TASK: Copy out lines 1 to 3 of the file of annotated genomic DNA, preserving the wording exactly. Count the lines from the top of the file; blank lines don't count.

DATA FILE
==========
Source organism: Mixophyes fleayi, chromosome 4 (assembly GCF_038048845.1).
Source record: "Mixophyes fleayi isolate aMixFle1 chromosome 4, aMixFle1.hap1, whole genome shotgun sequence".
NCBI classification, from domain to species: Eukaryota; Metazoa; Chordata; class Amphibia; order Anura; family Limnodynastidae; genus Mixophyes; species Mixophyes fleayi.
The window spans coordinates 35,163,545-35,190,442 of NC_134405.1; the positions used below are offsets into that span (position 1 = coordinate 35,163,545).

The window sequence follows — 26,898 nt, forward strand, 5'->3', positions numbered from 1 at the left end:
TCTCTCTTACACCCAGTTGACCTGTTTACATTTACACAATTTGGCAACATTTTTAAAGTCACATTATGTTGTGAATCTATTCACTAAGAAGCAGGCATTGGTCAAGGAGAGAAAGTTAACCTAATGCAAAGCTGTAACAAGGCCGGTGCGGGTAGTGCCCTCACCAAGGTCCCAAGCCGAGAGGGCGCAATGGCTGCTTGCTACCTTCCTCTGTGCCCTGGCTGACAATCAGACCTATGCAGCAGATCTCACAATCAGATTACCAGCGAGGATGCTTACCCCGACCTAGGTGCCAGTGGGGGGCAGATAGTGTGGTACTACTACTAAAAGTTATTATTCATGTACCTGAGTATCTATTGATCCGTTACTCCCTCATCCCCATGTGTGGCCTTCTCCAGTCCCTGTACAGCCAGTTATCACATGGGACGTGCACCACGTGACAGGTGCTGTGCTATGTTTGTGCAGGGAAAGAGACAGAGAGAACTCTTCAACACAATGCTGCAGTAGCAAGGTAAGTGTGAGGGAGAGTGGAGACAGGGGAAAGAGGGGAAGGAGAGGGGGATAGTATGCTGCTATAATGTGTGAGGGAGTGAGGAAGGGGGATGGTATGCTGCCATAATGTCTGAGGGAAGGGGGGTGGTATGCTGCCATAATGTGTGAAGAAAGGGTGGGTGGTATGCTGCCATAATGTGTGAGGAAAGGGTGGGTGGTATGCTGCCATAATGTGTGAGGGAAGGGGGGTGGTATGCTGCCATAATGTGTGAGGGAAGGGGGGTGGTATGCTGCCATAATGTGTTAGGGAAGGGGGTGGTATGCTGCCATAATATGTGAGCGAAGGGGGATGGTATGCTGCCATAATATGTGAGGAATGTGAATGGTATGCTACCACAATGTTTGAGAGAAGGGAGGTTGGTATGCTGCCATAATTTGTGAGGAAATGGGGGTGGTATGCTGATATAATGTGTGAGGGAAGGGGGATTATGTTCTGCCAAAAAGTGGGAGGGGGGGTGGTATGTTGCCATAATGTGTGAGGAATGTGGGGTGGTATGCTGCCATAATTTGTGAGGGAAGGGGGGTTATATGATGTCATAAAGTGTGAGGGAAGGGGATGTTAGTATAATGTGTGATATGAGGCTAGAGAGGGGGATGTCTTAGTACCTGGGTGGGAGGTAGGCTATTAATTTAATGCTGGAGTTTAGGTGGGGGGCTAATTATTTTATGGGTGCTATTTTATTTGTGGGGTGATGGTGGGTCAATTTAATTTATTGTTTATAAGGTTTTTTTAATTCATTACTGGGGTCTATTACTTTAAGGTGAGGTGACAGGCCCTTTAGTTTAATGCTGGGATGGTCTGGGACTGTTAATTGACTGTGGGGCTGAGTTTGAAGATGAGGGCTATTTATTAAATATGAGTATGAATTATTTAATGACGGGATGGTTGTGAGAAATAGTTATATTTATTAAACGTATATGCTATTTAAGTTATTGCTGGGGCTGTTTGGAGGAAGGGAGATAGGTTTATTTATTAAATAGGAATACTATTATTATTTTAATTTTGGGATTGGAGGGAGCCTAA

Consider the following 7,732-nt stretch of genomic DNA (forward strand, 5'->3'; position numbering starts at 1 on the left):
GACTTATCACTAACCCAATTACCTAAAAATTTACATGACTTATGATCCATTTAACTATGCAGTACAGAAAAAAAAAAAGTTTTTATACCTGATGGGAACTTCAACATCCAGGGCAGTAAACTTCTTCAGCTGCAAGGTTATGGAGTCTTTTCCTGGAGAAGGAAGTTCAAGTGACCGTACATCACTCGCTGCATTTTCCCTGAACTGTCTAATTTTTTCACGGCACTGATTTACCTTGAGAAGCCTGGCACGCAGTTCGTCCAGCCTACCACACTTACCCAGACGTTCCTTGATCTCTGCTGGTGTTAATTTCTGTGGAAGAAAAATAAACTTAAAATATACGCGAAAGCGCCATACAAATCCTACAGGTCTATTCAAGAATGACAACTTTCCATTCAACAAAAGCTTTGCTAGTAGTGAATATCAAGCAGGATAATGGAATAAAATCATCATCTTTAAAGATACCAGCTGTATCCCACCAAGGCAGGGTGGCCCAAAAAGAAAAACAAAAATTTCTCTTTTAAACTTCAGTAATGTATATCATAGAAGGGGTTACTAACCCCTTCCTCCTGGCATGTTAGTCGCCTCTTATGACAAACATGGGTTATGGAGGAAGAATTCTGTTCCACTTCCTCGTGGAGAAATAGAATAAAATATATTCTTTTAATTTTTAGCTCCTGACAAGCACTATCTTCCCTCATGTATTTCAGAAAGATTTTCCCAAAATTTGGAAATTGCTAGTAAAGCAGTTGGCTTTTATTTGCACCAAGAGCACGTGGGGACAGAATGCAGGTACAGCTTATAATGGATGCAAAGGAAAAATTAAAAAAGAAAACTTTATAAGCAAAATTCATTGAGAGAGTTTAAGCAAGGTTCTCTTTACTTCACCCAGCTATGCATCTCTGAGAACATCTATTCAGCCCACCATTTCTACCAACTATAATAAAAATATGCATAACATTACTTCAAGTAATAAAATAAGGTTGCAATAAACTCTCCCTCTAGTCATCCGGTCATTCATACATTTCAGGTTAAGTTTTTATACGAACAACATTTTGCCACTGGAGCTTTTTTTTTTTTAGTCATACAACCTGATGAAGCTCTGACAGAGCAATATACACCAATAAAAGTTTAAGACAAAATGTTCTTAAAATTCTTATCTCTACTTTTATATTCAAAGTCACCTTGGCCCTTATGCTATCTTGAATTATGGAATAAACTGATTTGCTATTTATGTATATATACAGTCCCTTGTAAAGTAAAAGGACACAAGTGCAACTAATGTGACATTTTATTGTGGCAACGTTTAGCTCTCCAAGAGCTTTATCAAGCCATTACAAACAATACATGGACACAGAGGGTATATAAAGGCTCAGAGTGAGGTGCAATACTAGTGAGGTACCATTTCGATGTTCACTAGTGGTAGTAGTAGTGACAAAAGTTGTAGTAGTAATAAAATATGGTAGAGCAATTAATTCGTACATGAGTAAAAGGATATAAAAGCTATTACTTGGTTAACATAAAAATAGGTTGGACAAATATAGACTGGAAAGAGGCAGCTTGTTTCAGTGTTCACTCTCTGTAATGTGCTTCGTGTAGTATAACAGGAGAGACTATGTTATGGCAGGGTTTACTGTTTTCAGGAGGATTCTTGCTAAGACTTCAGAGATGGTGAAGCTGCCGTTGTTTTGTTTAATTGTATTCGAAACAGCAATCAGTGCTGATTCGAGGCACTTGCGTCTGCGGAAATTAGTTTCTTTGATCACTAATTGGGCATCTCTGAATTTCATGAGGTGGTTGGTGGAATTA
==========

Source organism: Mixophyes fleayi, chromosome 4 (assembly GCF_038048845.1).
Source record: "Mixophyes fleayi isolate aMixFle1 chromosome 4, aMixFle1.hap1, whole genome shotgun sequence".
NCBI classification, from domain to species: Eukaryota; Metazoa; Chordata; class Amphibia; order Anura; family Limnodynastidae; genus Mixophyes; species Mixophyes fleayi.